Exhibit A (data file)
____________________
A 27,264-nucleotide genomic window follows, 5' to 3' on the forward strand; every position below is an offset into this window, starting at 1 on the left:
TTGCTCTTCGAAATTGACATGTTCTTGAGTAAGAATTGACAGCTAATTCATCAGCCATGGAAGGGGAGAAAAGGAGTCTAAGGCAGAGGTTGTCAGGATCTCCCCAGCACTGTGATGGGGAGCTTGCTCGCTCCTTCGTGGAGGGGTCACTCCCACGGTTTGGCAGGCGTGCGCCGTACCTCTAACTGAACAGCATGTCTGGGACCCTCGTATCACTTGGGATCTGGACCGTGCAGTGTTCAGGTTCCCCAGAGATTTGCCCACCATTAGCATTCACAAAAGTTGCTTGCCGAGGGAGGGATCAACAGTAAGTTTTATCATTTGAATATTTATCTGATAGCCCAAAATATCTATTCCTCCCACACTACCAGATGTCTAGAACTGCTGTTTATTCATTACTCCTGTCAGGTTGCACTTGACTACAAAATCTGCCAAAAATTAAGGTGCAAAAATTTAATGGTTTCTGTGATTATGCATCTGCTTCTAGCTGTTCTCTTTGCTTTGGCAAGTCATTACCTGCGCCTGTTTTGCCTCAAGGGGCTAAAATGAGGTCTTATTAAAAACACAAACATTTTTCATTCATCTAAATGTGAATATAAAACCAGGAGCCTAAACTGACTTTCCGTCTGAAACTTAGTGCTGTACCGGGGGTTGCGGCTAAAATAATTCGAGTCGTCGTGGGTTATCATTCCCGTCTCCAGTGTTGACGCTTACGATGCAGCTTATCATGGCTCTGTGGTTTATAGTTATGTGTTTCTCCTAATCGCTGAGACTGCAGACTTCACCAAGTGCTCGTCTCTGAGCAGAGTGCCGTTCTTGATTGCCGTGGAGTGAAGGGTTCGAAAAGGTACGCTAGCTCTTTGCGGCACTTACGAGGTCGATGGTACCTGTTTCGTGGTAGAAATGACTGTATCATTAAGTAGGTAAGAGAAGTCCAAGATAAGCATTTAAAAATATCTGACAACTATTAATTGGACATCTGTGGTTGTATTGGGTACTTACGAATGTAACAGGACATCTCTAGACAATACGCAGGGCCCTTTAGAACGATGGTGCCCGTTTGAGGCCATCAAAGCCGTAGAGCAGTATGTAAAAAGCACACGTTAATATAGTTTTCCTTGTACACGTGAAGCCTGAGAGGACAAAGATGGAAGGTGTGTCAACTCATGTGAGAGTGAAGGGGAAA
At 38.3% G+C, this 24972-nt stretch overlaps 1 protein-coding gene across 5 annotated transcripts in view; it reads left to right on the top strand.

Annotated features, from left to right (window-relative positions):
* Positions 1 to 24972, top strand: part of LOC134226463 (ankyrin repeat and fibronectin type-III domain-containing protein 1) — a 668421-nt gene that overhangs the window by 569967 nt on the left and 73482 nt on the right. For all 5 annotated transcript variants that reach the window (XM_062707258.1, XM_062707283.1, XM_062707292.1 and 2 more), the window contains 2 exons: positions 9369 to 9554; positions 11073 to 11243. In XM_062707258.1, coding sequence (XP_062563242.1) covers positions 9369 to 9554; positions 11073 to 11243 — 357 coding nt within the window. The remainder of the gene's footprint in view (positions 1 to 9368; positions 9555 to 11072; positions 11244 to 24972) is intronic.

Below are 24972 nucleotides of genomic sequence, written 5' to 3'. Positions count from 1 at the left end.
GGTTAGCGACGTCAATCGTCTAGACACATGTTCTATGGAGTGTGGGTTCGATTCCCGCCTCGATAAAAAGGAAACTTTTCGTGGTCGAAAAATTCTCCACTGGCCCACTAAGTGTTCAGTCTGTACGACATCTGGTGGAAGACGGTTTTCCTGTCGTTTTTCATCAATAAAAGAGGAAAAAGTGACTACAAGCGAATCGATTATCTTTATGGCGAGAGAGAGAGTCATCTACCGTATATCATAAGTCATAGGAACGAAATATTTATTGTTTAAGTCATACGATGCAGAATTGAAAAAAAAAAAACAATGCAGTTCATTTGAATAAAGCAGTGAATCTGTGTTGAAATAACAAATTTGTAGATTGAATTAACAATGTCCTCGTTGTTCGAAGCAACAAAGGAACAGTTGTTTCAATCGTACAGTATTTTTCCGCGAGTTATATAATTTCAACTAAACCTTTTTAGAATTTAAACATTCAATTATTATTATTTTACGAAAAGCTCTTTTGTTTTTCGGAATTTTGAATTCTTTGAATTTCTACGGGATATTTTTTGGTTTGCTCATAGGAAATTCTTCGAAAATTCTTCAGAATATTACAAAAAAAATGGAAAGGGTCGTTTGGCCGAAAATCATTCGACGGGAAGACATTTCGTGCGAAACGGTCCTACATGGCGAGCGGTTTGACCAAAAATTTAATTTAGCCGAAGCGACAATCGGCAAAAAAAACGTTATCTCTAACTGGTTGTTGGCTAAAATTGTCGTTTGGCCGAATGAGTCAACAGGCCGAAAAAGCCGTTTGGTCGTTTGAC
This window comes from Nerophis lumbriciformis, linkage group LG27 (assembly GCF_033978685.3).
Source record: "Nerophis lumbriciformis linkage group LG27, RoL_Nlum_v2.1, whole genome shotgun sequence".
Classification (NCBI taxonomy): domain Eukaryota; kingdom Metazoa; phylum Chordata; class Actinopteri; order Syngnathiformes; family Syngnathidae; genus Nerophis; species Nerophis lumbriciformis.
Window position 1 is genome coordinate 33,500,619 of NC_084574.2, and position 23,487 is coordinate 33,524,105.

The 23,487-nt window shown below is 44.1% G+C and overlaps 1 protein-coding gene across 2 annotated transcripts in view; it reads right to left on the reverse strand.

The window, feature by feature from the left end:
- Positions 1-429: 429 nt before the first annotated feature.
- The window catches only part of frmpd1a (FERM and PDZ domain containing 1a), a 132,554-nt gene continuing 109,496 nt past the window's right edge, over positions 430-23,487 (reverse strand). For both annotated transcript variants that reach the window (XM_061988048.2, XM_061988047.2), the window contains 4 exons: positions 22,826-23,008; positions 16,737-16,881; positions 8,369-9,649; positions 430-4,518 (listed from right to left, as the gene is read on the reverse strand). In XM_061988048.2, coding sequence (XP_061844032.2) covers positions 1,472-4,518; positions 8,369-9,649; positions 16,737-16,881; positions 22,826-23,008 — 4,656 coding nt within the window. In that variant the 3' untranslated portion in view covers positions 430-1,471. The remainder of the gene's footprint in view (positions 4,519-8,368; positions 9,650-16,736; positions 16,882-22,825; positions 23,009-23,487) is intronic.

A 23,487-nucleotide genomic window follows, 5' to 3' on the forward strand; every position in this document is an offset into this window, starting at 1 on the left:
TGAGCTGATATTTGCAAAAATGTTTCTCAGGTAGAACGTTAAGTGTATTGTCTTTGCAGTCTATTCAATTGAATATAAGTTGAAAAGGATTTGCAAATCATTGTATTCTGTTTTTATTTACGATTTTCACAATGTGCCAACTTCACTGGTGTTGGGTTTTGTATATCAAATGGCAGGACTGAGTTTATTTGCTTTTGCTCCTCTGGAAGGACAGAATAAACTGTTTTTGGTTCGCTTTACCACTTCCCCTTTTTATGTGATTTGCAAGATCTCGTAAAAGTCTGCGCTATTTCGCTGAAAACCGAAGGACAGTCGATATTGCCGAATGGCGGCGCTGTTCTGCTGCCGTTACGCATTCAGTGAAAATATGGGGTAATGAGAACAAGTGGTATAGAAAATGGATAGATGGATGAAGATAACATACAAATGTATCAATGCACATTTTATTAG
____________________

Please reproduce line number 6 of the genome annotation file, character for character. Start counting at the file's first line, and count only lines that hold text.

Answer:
Below are 24972 nucleotides of genomic sequence, written 5' to 3'. Positions count from 1 at the left end.